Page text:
Thanks to the rise of open-source computer programming, Internet users with minimal programming experience can build on top of Web applications, such as constructing their own innovative and powerful maps. Now, interactive agencies want to use the same emerging creative tools to build their brands online.
The tenets underpinning open-source programming hold that a Web developer should create platforms on which others can build, not proprietary applications. While long used in IT infrastructures, the open-source ethos in consumer Web applications could offer new creative possibilities.
In June, Google released an open-source application-programming interface for its mapping program that allows anyone to layer data on top of maps. In just weeks, dozens of innovative Google Maps "mash-ups" have popped up, such as ChicagoCrime.org, which combines city police data with a map of reported crime locations, as well as others that show where to get free wireless Internet access in San Francisco and where all registered sex offenders in Georgia live.
Commercial sites have tapped into the grassroots momentum. Judy's Book, a local information startup site, has integrated Google Maps with reviews of local businesses. Classifieds site Oodle is using the API to map real estate listings. Prudential's Chicago real estate office put together a tool that allows visitors to see satellite images of neighborhoods from Google Earth, combined with photos and details of houses for sale.
Google rivals Yahoo! and Microsoft have followed suit, releasing APIs for their own mapping and satellite-imaging products. "It's a natural evolution," said Ian Schafer, CEO of Deep Focus, a New York Web ad agency. "Some of the best ideas are collaborative."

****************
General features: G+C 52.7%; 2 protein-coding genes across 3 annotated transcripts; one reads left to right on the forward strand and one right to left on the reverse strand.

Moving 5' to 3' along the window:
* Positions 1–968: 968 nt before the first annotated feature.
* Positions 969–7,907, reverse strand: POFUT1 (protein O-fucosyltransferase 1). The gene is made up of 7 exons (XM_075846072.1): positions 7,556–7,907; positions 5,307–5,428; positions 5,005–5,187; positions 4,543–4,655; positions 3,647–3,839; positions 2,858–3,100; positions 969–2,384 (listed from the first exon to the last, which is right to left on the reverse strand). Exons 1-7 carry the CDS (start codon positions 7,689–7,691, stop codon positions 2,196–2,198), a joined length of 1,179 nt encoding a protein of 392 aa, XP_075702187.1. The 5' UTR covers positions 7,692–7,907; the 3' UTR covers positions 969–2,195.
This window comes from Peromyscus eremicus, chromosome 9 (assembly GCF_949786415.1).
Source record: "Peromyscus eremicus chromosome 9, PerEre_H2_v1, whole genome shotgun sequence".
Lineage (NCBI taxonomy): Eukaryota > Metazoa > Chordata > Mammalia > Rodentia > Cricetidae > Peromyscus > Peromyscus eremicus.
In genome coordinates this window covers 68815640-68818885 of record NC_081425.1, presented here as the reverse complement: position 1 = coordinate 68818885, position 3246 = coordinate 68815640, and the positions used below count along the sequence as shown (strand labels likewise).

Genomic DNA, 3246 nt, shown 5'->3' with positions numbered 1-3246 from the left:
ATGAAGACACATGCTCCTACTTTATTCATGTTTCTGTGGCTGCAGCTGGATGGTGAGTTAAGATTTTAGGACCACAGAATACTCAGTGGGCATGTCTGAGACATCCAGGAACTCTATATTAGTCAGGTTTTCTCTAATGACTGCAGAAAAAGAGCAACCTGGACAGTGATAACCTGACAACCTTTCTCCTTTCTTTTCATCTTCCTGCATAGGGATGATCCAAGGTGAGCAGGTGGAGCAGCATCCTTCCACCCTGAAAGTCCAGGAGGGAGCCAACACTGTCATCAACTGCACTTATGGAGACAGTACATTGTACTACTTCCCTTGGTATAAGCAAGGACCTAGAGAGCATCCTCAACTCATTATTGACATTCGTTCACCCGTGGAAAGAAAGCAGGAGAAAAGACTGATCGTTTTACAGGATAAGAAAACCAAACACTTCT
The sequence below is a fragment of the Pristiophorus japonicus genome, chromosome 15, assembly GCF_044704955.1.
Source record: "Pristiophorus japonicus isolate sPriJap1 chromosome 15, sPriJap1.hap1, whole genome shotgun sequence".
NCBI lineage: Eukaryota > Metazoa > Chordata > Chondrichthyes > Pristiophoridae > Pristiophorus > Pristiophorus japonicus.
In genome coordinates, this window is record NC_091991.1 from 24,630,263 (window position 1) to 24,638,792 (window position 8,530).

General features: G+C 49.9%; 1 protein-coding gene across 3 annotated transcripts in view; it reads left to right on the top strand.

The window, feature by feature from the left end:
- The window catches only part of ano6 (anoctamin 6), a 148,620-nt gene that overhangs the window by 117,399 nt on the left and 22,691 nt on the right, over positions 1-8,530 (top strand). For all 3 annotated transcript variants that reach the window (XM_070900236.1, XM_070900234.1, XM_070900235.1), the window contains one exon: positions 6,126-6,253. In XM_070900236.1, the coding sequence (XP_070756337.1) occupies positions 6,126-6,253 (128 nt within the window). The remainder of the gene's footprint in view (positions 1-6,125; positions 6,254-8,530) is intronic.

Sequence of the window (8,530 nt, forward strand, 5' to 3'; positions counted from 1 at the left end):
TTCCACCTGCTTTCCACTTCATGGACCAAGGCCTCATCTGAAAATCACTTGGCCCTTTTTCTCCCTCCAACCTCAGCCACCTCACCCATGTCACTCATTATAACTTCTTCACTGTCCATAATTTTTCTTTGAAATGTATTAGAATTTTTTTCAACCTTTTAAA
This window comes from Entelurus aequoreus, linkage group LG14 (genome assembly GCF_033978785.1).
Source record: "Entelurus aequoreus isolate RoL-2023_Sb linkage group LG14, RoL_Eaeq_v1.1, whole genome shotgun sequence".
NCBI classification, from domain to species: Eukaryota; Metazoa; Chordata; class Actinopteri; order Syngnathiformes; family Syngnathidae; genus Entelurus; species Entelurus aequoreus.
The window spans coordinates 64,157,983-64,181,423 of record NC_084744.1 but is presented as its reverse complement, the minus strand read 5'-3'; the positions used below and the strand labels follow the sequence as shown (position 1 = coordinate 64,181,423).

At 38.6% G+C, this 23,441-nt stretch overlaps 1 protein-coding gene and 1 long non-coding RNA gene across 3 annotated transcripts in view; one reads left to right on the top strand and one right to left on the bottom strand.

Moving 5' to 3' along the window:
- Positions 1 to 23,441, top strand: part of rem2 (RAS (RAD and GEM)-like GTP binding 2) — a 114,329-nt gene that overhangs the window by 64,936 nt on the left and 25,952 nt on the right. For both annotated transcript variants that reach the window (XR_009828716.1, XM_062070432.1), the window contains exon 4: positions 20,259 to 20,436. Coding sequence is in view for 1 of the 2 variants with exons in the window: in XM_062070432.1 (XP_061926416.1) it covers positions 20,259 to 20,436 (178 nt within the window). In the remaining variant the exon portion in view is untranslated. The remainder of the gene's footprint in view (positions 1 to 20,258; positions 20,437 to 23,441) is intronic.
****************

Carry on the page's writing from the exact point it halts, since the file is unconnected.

Yet so far, the creative energy has been mostly a grassroots affair. "It doesn't fit into how agencies think," said Gary Stein, a JupiterResearch analyst and former strategist at Red Sky Interactive. "They're not keyed into developing things as part of the community."
Several agencies have begun experimenting. The London outpost of independent interactive Web agency AKQA used the Google Maps API in the RunLondon.com Web site for Nike. Visitors can plot out different London Nike stores on a Google map. Simon Jefferson, account director at AKQA in London, acknowledged the application only scratches the surface of what could be done.
"The potential is for brands to exploit these technologies to deliver a much-enriched experience to consumers, [and begin] to exploit the real potential of the Web," he said.
Avenue A/Razorfish, part of aQuantive, is combining MapQuest maps with contextual information for three upcoming projects, said Ray Valez, technology discipline lead in the agency's New York office. Omnicom's Organic has plans to include the mapping technology within ad unts, said Guthrie Dolin, the agency's group creative director. "You can really start to tell a story," he said.
Havas' McKinney + Silver also sees rich creative opportunities. Jim Russell, the North Carolina agency's newly installed interactive practice leader, recently sent a memo to his creative directors with links to the Google Maps mash-ups, urging them to think of using similar approaches for clients. One possibility, he said, would be a Google Maps interface for snowmobile maker Polaris that plotted customers' favorite runs, thereby building community and tying consumers closer to the brand. Said Russell, "Here's a new and easy-to-develop representation scheme that could break all sorts of new ideas of how brands could manifest themselves."